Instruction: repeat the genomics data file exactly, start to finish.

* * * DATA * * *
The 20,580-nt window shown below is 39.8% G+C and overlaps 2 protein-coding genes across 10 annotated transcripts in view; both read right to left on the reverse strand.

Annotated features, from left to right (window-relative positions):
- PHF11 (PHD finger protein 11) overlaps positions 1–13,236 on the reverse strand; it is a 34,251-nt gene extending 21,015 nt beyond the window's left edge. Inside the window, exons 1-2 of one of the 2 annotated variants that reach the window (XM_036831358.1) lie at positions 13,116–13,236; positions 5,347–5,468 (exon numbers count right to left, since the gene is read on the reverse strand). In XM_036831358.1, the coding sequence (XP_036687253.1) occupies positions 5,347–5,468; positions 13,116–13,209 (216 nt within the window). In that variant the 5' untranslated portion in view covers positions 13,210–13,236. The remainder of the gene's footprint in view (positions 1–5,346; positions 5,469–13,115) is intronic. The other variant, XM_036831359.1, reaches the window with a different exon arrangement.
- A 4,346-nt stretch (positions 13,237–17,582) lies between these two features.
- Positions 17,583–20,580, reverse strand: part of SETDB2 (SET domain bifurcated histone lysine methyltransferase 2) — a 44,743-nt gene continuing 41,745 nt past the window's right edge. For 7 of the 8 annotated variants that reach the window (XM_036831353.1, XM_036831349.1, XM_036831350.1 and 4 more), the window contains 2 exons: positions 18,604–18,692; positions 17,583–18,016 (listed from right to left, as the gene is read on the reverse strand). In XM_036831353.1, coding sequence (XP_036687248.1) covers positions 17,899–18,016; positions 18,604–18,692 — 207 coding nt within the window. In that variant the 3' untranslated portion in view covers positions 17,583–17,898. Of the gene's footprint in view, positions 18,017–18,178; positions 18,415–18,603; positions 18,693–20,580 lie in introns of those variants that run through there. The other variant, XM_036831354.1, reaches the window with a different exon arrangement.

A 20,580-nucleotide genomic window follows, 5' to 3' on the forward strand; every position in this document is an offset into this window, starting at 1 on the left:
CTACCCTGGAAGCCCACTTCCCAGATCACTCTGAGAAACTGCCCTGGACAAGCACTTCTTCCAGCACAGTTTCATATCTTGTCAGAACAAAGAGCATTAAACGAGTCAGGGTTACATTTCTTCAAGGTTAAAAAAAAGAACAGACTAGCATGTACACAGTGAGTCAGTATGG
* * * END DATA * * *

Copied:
The 20,580-nt window shown below is 39.8% G+C and overlaps 2 protein-coding genes across 10 annotated transcripts in view; both read right to left on the reverse strand.

Annotated features, from left to right (window-relative positions):
- PHF11 (PHD finger protein 11) overlaps positions 1–13,236 on the reverse strand; it is a 34,251-nt gene extending 21,015 nt beyond the window's left edge. Inside the window, exons 1-2 of one of the 2 annotated variants that reach the window (XM_036831358.1) lie at positions 13,116–13,236; positions 5,347–5,468 (exon numbers count right to left, since the gene is read on the reverse strand). In XM_036831358.1, the coding sequence (XP_036687253.1) occupies positions 5,347–5,468; positions 13,116–13,209 (216 nt within the window). In that variant the 5' untranslated portion in view covers positions 13,210–13,236. The remainder of the gene's footprint in view (positions 1–5,346; positions 5,469–13,115) is intronic. The other variant, XM_036831359.1, reaches the window with a different exon arrangement.
- A 4,346-nt stretch (positions 13,237–17,582) lies between these two features.
- Positions 17,583–20,580, reverse strand: part of SETDB2 (SET domain bifurcated histone lysine methyltransferase 2) — a 44,743-nt gene continuing 41,745 nt past the window's right edge. For 7 of the 8 annotated variants that reach the window (XM_036831353.1, XM_036831349.1, XM_036831350.1 and 4 more), the window contains 2 exons: positions 18,604–18,692; positions 17,583–18,016 (listed from right to left, as the gene is read on the reverse strand). In XM_036831353.1, coding sequence (XP_036687248.1) covers positions 17,899–18,016; positions 18,604–18,692 — 207 coding nt within the window. In that variant the 3' untranslated portion in view covers positions 17,583–17,898. Of the gene's footprint in view, positions 18,017–18,178; positions 18,415–18,603; positions 18,693–20,580 lie in introns of those variants that run through there. The other variant, XM_036831354.1, reaches the window with a different exon arrangement.

A 20,580-nucleotide genomic window follows, 5' to 3' on the forward strand; every position in this document is an offset into this window, starting at 1 on the left:
CTACCCTGGAAGCCCACTTCCCAGATCACTCTGAGAAACTGCCCTGGACAAGCACTTCTTCCAGCACAGTTTCATATCTTGTCAGAACAAAGAGCATTAAACGAGTCAGGGTTACATTTCTTCAAGGTTAAAAAAAAGAACAGACTAGCATGTACACAGTGAGTCAGTATGG